Misguided approaches to the Cold War and the authoritarian regimes supported by both Washington and Moscow abound. My hope that this volume would do a better job were disappointed.
In the wake of the recent Hobby Lobby decision by the US Supreme Court readers may be interested in my earlier take on the corporate personhood debate published on line at Dissent Magazine here.
I drafted a new foreword for the book but it is otherwise unchanged from the original ms. which Hal and I finished in the late 1980’s in the wake of the defeat of the ERA. There has been some research on the Amendment since and certainly some important developments with respect to the rights of women but the publisher and I thought it important to retain the argument as it was completed then, more or less contemporaneously with the end of that era of the women’s movement. We did, of course, try to get it published then but ran into roadblocks which I describe briefly in the foreword.
The history we examine in detail is very much in the news today as this essay by Louis Menand in a recent New Yorker suggests. Menand gets some important aspects of the story wrong, however. I have sent the magazine a short letter in response and will wait to see if they print it before laying out my comments here.
I posted this originally last August only when the MSM showed no interest in it as an op-ed. I wonder if they share my regrets about the accuracy of my prediction?
Officially, the Obama Administration is firmly behind Syria’s democratic revolution organized to oust the brutal authoritarian Assad regime. If that were indeed the case it could, under certain conditions, represent an important step to assuring a bright future for Syria. There reportedly remains, however, substantial opposition inside the Administration and in Congress to the intervention.
Some of these opponents of U.S. involvement are invoking the problematic policies of the Reagan era when the United States created and armed Nicaragua’s counter-revolutionaries, or contras, to overthrow the Sandinista Government there in the mid-1980s. This is a misleading and cynical maneuver. In fact, Nicaragua offers a very different lesson when it comes to Syria.
There is little doubt that the intervention of the world’s sole superpower into a complex national conflict is fraught with challenges. In the wake of a decade of war, few Americans are enthusiastic about yet another intervention in the Middle East. And there are, naturally, suspicions in the region about the actual goals of U.S. policy. To be successful the strategy that guides the United States in Syria must reflect our democratic values, both to engender domestic U.S. support and to insure a successful transition to post-revolution stability in Syria.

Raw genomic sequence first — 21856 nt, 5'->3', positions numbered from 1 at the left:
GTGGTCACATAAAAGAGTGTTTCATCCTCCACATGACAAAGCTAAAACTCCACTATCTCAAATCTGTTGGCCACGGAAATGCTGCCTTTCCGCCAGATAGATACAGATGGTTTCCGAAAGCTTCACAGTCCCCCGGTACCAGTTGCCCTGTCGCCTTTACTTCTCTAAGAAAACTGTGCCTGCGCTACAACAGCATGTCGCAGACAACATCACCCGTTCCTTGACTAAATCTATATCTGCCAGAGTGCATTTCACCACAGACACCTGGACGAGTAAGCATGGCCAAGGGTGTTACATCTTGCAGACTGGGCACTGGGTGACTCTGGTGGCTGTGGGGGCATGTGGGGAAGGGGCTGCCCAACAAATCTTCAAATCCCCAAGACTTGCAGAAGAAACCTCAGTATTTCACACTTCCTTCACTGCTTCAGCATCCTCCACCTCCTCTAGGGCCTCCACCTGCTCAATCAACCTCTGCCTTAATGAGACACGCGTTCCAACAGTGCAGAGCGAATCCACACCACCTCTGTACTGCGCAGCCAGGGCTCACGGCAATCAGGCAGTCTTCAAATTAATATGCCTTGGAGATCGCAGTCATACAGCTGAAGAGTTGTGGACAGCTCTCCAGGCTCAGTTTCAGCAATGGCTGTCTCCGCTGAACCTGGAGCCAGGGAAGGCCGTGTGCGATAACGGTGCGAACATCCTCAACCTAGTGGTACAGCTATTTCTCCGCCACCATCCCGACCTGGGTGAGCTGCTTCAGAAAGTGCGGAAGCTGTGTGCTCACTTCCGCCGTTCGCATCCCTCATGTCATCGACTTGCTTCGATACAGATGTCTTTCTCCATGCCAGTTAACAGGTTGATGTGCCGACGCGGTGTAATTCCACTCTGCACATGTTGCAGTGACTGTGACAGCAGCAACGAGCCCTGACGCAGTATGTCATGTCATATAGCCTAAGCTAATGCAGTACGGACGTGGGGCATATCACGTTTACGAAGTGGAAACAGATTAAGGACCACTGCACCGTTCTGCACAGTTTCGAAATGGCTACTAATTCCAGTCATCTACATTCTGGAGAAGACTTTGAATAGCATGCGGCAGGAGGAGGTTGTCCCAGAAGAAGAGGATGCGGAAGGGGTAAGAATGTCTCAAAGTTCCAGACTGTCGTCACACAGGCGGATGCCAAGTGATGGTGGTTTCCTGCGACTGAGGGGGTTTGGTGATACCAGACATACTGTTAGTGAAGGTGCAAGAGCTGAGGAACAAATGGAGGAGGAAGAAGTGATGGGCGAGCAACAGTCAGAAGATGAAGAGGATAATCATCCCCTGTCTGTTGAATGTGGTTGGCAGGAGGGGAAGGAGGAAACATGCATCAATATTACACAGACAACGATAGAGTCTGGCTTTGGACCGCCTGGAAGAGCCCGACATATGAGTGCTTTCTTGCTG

In the wake of the battle of Qusayr, it is clear the rebels face daunting odds. We must recall, though, the rebels did not ask for war. The movement began peacefully, yet another chapter of the rolling social process know as the “Arab Spring.” But the Syrian dictatorship knew that a peaceful “civil rights” style challenge undermined their legitimacy and it began a brutal crackdown that forced the opposition to take up arms. While they have been joined by some dissident military figures, these ordinary Syrians are also now competing for leadership of their revolution with hard-core Islamic fundamentalists, some of them mercenaries from surrounding states, who are well organized and well armed.
That competition is, in fact, reminiscent of the Nicaraguan experience, but not of the contra war of the 1980’s that failed to oust the Sandinistas. Rather, as I show in my recently published book Rights and Revolution: The Rise and Fall of Nicaragua’s Sandinista Movement, the situation is analogous to the earlier 1970’s insurrectionary period that led to the ouster of the brutal and authoritarian Somoza regime. In that insurrection, the United States took a largely hands off stance, only distancing itself from Somoza very late. As a result, a democratic mass movement of ordinary Nicaraguans was, as in Syria, pushed into armed conflict by a violent dictator. Then, as may happen in Syria, that same movement turned to the small but well armed and well-organized neo-Stalinist Sandinista Front, or FSLN, the only alternative leadership force available.
When the Somoza regime fell at great human and social cost it was those disciplined FSLN cadre who took the reins of the state. They promised to rule democratically, but then delayed elections and set up new authoritarian institutions, using the credibility that their leading role in the insurrection had won them. It took a brave population, which knew the revolution belonged to them, too, a decade to reemerge and oust the FSLN peacefully and democratically. The armed contra force organized by Somoza era figures backed by the United States actually worked to undermine and delay that peaceful effort. The FSLN was able, skillfully, to use this U.S. proxy war as an excuse to crack down on peaceful domestic opponents. It should be recalled that such regimes are artful at exploiting foreign intervention against their domestic opponents.
In other words, the Syrian situation is most similar to what happened in Nicaragua before the FSLN took power. That period offers a lesson about the risks of not intervening, instead allowing a well-armed and disciplined minority to hijack a democratic revolution. In such a case, the fervent authoritarianism of the Islamic forces works in their favor. After the FSLN took power, on the other hand, there was sufficient democratic space even at the peak of the FSLN’s power for the population to turn against it peacefully. The Nicaraguan contras had only limited support among the population. This is the opposite of the situation in Syria where the opposition clearly has no choice but to defend itself and its movement with arms.